I wish, ideally, that the human characters would have felt more real to me, more well-rounded. And though it's probably my addled brain, but I felt there were a few too many aliens of different builds with different aims and different names or species or groups, for me to keep them entirely straight. I suppose I should have drawn a kind of map or list of characters, and it would have helped if I'd tried to draw each of them roughly, when they were first described. I'm not that great at picturing people from their written descriptions, and how much harder it was to know one "monster" from another.

Still, I read every word, found the slowly building relationship between protagonist and main alien moving and believable. Then again, it was utterly as believable to imagine the latter eating the former if the circumstances changed.

The point of view was third-person human omniscient, so when the narrative used certain expressions, I was briefly pulled out of the story. Example: "Having hardly eaten anything in at least a day, she was fucking ravenous." Sure, Cora would talk that way, but it felt inelegant without quotes or an indication that this was her thought, as part of the main narrative.

Similarly, when Cora spoke to the aliens, she would too often use vernacular phrases that they wouldn't have been able to understand, such as "on equal ground" or "at the end of the day." 

Finally, Ellis tackled some complex themes within this story, including anthropological, sociological, and interpersonal. All done naturally and creatively. I may not recall the more contentious scenes in the final part of the book, but I will not quickly forget the interaction between Cora and the creature with whom she built a rapport.
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This was just embarrassing.

Overwritten and obtuse, Lindsay Ellis' first novel is in desperate need of a complete editorial overhaul. From the amateurish insistence on passive voice...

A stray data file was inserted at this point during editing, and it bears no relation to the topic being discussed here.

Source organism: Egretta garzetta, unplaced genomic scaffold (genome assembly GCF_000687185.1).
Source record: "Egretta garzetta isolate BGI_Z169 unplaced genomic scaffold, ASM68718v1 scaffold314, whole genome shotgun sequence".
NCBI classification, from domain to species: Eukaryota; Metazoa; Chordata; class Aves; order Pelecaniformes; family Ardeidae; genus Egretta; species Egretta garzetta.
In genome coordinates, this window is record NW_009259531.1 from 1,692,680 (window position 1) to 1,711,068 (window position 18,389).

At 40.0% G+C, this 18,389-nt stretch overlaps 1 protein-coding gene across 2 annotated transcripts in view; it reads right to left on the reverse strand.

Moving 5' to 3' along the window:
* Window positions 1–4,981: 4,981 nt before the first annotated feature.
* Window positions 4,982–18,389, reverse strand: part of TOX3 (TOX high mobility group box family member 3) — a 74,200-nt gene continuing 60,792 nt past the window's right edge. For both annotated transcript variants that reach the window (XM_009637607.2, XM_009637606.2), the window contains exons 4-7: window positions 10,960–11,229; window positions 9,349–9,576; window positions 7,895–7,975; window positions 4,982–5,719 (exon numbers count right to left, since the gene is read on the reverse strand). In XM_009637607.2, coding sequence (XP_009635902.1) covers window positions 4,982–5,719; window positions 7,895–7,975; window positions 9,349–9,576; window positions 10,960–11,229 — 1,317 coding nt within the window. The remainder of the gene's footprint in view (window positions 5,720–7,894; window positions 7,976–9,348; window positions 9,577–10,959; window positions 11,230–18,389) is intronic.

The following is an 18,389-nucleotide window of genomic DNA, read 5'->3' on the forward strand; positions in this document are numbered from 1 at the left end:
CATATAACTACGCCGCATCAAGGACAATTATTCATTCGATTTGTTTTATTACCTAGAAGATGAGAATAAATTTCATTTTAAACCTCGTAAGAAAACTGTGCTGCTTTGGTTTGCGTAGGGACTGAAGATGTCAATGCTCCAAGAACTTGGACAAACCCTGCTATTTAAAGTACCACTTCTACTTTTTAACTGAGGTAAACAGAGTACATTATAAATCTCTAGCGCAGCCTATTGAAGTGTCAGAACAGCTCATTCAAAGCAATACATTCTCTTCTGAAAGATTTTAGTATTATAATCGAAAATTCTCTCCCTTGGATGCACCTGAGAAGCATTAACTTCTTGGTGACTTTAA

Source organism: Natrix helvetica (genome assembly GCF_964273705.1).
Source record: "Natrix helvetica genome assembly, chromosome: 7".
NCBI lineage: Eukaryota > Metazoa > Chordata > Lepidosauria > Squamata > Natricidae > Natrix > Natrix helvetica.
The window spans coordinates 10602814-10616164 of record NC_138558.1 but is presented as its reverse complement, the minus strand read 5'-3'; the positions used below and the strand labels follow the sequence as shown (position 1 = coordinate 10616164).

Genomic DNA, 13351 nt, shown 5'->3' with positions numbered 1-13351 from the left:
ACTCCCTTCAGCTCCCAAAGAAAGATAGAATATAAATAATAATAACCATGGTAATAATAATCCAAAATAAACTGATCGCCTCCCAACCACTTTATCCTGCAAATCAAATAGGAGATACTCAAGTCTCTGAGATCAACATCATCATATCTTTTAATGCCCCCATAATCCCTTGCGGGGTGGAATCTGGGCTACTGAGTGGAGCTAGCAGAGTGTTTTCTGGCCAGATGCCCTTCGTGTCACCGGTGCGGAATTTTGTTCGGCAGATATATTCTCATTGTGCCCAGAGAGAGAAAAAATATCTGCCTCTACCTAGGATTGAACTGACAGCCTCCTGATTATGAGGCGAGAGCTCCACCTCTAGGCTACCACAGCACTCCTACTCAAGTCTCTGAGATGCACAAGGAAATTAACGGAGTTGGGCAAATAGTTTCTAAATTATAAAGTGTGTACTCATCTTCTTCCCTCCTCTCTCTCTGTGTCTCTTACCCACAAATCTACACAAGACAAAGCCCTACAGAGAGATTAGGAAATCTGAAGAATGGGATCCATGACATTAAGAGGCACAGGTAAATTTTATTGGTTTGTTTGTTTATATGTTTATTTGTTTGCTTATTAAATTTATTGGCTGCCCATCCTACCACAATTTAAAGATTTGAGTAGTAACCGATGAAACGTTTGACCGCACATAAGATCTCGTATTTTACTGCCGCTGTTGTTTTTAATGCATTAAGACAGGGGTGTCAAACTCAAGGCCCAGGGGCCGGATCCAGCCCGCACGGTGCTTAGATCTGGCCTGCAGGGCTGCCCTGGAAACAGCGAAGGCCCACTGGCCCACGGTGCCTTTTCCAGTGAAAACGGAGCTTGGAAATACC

"The voice belonged to Demi."

...to the cartoonish depictions of the protagonist's emotions...

"Cora thundered, her words reverberating through the trees, through the atmosphere, through the entire galaxy, through space, through time and eternity."

...to the downright bizarre descriptions of violence...

"The walls of her wound canyons were shiny and pink, stripped of their clotting, but devoid of the blood that normally rushed out when blood clots were torn off."

...Axiom's End alternates between the writing style of a Reddit post and a self-published horror novel.

It can also be aggressively difficult to parse, particularly when it comes to interchangeable proper nouns and character relationships. Ellis constantly refers to Cora's parents by their first names, which makes it sound like they're some weird adults she used to live with, not people she's related to. And while some leeway can be given in regards to the alien species she eventually encounters, it's ultimately a problem of clarity that persists throughout the entire book.

For example...

"Nils had leaked a few days after the Fremda Memo that the Altadena Event had a CIA code name, 'Ampersand,' which had been colloquially adopted by everyone, even mainstream outlets. Cora found it a little odd that Luciana still called it by its old name."

Having finished Axiom's End, I can tell you what that paragraph is supposed to mean. But appearing as it does in chapter two, it's not intriguing. It's just baffling. And the sense that you're still not quite getting what Ellis is trying to tell you never dissipates.

There are some neat ideas buried later in the book. There's some cool physiological stuff going on with the aliens (the extended info dump about alien biology, language, and culture in the middle is actually pretty interesting) and Cora's relationship with the her alien protector... gets weird. But in the end, this is one of those books where you get to the overly-indulgent acknowledgements at the end, see all the names listed, and think, "Why didn't somebody say something?!?"